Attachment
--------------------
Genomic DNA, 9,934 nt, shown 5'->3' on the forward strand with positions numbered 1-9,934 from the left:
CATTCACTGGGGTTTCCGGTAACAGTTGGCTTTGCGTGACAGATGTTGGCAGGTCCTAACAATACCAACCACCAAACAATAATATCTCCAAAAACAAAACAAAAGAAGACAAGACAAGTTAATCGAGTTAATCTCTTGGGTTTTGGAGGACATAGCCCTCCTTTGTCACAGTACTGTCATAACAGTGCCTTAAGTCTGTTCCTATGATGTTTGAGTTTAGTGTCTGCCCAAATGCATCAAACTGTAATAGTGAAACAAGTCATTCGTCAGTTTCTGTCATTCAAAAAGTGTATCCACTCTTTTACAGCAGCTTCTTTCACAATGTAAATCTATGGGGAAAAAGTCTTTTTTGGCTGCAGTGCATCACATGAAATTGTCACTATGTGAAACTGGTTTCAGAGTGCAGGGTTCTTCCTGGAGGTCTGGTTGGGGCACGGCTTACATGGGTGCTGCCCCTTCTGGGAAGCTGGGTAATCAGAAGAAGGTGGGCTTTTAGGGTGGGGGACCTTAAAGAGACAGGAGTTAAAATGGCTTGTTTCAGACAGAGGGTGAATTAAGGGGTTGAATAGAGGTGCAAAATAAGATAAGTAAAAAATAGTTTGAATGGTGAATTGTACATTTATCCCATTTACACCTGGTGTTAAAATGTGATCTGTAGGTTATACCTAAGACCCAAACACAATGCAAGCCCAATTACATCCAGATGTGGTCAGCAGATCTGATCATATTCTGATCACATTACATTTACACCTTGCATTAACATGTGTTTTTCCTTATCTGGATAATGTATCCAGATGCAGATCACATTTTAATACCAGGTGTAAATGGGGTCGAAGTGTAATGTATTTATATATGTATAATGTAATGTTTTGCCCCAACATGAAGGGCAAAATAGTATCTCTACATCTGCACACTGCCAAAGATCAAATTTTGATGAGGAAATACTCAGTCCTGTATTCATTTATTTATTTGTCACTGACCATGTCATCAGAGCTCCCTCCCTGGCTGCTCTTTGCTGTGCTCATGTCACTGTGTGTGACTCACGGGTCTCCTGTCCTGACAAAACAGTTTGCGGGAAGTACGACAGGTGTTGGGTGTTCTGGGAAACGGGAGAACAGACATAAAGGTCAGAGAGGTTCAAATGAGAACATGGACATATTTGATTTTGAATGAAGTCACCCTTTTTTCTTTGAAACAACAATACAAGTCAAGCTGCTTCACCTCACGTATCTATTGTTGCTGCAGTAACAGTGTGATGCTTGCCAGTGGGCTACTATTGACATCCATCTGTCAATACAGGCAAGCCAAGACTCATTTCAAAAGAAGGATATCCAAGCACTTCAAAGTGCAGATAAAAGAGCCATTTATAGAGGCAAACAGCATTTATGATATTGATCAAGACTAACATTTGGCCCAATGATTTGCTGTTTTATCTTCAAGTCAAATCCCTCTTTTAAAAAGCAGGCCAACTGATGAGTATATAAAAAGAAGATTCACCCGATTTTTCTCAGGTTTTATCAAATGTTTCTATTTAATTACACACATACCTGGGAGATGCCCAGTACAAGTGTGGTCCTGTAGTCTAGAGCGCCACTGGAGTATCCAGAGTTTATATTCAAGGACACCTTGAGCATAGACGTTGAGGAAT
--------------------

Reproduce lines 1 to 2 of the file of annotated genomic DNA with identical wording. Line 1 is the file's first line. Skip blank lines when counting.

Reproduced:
Genomic DNA, 9,934 nt, shown 5'->3' on the forward strand with positions numbered 1-9,934 from the left:
CATTCACTGGGGTTTCCGGTAACAGTTGGCTTTGCGTGACAGATGTTGGCAGGTCCTAACAATACCAACCACCAAACAATAATATCTCCAAAAACAAAACAAAAGAAGACAAGACAAGTTAATCGAGTTAATCTCTTGGGTTTTGGAGGACATAGCCCTCCTTTGTCACAGTACTGTCATAACAGTGCCTTAAGTCTGTTCCTATGATGTTTGAGTTTAGTGTCTGCCCAAATGCATCAAACTGTAATAGTGAAACAAGTCATTCGTCAGTTTCTGTCATTCAAAAAGTGTATCCACTCTTTTACAGCAGCTTCTTTCACAATGTAAATCTATGGGGAAAAAGTCTTTTTTGGCTGCAGTGCATCACATGAAATTGTCACTATGTGAAACTGGTTTCAGAGTGCAGGGTTCTTCCTGGAGGTCTGGTTGGGGCACGGCTTACATGGGTGCTGCCCCTTCTGGGAAGCTGGGTAATCAGAAGAAGGTGGGCTTTTAGGGTGGGGGACCTTAAAGAGACAGGAGTTAAAATGGCTTGTTTCAGACAGAGGGTGAATTAAGGGGTTGAATAGAGGTGCAAAATAAGATAAGTAAAAAATAGTTTGAATGGTGAATTGTACATTTATCCCATTTACACCTGGTGTTAAAATGTGATCTGTAGGTTATACCTAAGACCCAAACACAATGCAAGCCCAATTACATCCAGATGTGGTCAGCAGATCTGATCATATTCTGATCACATTACATTTACACCTTGCATTAACATGTGTTTTTCCTTATCTGGATAATGTATCCAGATGCAGATCACATTTTAATACCAGGTGTAAATGGGGTCGAAGTGTAATGTATTTATATATGTATAATGTAATGTTTTGCCCCAACATGAAGGGCAAAATAGTATCTCTACATCTGCACACTGCCAAAGATCAAATTTTGATGAGGAAATACTCAGTCCTGTATTCATTTATTTATTTGTCACTGACCATGTCATCAGAGCTCCCTCCCTGGCTGCTCTTTGCTGTGCTCATGTCACTGTGTGTGACTCACGGGTCTCCTGTCCTGACAAAACAGTTTGCGGGAAGTACGACAGGTGTTGGGTGTTCTGGGAAACGGGAGAACAGACATAAAGGTCAGAGAGGTTCAAATGAGAACATGGACATATTTGATTTTGAATGAAGTCACCCTTTTTTCTTTGAAACAACAATACAAGTCAAGCTGCTTCACCTCACGTATCTATTGTTGCTGCAGTAACAGTGTGATGCTTGCCAGTGGGCTACTATTGACATCCATCTGTCAATACAGGCAAGCCAAGACTCATTTCAAAAGAAGGATATCCAAGCACTTCAAAGTGCAGATAAAAGAGCCATTTATAGAGGCAAACAGCATTTATGATATTGATCAAGACTAACATTTGGCCCAATGATTTGCTGTTTTATCTTCAAGTCAAATCCCTCTTTTAAAAAGCAGGCCAACTGATGAGTATATAAAAAGAAGATTCACCCGATTTTTCTCAGGTTTTATCAAATGTTTCTATTTAATTACACACATACCTGGGAGATGCCCAGTACAAGTGTGGTCCTGTAGTCTAGAGCGCCACTGGAGTATCCAGAGTTTATATTCAAGGACACCTTGAGCATAGACGTTGAGGAAT